In 2017, James Mangold gave the world 'Logan,' the seemingly final outing of Hugh Jackman playing Wolverine, and everyone – including yours truly – obsessed over it, to the point where it a very close runner-up for my favorite film of that year.
Really, that shouldn't have been a surprise in hindsight: even with the occasional 'Knight and Day,' James Mangold has been making exciting, layered films for over two decades now, between 'Cop Land,' the remake of '3:10 to Yuma,' and of course his Wolverine projects.
With 'Logan's impeccable success – and the first Marvel film to be nominated for Best Adapted Screenplay – it seemed like there was some pretty hefty anticipation over what James Mangold's next project would be. What surprised me was what it turned out to be: a dramatic sports tale about the feud between Ford Motor Co. and Ferrari during the 1960s, leading up to the infamous 24 Hours of Le Mans in 1966.
I've never been a sports enthusiast, nor a racing enthusiast, so I knew next to nothing about this story going in, but I also was willing to give Mangold the benefit of the doubt this time around, and the buzz from CinemaCon and Telluride seemed to indicate I was right in my faith.
So, does 'Ford v. Ferrari' roll up in style? Short answer: it absolutely does! This film isn't just in consideration for my favorite theater-going experiences all year; it may be in consideration for the best films period this year. 'Ford v. Ferrari' is a fantastically efficient piece of racing history that flies by with the speed of its namesake automobiles, all with the help of some great work from its lead performers and racing scenes that will be stuck in my head for years to come.
In 1963, after a low point of public appeal, the Ford Motor Company led by Henry Ford II (played by Tracey Letts) attempts to buy Ferrari in hopes of purchasing their world-famous racing division. Enzo Ferrari (played by Remo Girone) refuses the buyout, believing Ford makes "ugly little cars in ugly factories" (at least, that's the quote in the trailer). Enraged by this, Ford commits the company to building a car that can beat Ferrari at the 24 Hours of Le Mans, the most prestigious racing event in the world that Ferrari themselves have won for the past several years.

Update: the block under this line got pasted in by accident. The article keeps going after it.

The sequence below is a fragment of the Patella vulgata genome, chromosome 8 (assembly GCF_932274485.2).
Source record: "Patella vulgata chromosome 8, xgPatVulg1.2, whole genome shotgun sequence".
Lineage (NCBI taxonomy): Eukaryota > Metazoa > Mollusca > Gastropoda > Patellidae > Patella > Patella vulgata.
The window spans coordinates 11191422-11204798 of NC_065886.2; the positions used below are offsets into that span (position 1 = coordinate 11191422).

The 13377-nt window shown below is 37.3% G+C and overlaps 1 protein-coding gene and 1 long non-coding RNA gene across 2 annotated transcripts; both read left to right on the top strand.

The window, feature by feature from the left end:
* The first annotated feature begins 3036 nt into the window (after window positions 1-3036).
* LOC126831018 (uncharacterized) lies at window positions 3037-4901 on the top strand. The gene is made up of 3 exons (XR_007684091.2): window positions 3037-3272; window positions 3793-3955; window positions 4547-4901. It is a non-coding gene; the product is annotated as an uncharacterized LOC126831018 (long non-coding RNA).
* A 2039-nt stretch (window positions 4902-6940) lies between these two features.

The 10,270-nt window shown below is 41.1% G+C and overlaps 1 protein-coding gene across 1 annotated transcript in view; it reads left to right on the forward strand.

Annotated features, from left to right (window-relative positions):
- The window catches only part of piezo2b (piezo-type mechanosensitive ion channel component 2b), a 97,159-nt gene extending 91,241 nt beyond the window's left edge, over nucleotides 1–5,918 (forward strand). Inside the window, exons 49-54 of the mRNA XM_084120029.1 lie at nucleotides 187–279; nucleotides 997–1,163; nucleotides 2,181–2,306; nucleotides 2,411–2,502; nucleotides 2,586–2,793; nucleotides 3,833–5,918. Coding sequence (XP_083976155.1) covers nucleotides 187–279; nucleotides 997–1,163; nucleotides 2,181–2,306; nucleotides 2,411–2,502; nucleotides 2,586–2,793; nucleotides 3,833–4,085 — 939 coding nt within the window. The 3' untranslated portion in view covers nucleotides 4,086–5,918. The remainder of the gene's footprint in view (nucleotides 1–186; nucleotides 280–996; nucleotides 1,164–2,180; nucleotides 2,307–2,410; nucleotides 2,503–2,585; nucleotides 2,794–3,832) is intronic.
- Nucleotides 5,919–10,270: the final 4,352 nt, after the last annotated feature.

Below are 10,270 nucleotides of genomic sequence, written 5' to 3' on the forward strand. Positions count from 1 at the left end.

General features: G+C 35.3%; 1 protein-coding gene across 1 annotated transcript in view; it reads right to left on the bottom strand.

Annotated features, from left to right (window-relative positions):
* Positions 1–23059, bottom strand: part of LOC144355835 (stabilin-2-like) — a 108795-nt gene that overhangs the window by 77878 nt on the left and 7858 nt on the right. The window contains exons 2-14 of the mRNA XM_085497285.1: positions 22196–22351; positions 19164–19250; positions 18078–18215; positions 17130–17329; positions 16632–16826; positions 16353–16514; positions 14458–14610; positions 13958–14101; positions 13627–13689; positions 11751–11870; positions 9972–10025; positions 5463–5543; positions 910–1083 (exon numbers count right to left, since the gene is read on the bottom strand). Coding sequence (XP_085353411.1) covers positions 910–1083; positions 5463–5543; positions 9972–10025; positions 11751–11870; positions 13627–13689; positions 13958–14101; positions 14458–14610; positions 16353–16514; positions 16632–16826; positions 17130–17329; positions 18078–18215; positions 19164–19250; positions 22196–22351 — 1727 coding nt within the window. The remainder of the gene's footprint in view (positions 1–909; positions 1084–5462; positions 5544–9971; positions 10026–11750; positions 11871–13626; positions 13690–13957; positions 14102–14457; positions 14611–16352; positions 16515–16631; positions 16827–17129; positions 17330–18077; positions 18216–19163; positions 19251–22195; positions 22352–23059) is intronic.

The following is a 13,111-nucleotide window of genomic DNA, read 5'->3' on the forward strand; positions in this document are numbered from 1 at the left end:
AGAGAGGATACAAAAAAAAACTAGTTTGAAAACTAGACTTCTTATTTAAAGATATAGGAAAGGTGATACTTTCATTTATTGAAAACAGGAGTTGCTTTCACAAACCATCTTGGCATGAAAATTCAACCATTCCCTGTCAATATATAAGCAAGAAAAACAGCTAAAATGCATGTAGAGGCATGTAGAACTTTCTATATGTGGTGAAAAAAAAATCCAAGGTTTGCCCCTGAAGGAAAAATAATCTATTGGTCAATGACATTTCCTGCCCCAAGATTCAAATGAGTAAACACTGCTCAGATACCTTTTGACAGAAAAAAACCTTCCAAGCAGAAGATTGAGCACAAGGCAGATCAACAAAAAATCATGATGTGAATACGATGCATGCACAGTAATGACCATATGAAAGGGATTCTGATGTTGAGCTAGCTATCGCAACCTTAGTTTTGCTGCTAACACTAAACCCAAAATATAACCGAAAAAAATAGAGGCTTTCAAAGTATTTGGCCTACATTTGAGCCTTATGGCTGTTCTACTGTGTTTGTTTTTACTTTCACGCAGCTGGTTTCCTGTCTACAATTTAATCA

Enter Carroll Shelby (played by Matt Damon), a driver-turned-car designer who was the last person to win not driving a Ferrari, but has since retired. Ford's Vice President, Lee Iacocca (played by Jon Bernthal) approaches Shelby with an offer: build a car to beat Ferrari at Le Mans. Shelby accepts with one condition: that he can bring on Ken Miles (played by Christian Bale), an ill-tempered, but impeccably talented driver who has worked with Shelby for years. The duo, along with a team of engineers, set out to build their miracle machine in time for the race.
For me, runtime in movies can be a blessing or a curse; sometimes, you notice the length and it doesn't take away from the craft, and other times it's the opposite. But then there are the rare times when a movie is long, you don't notice, and you don't care: that's 'Ford v. Ferrari,' clocking in at a heavy 2 ½ hours long, and I couldn't believe it when I checked my phone at the end of the movie. Mangold – with a script from Jason Keller with Jez and John-Henry Butterworth – gives us energetic racing sequences and subtle, but charismatic character moments all paced out in spurts that never tire the audience out.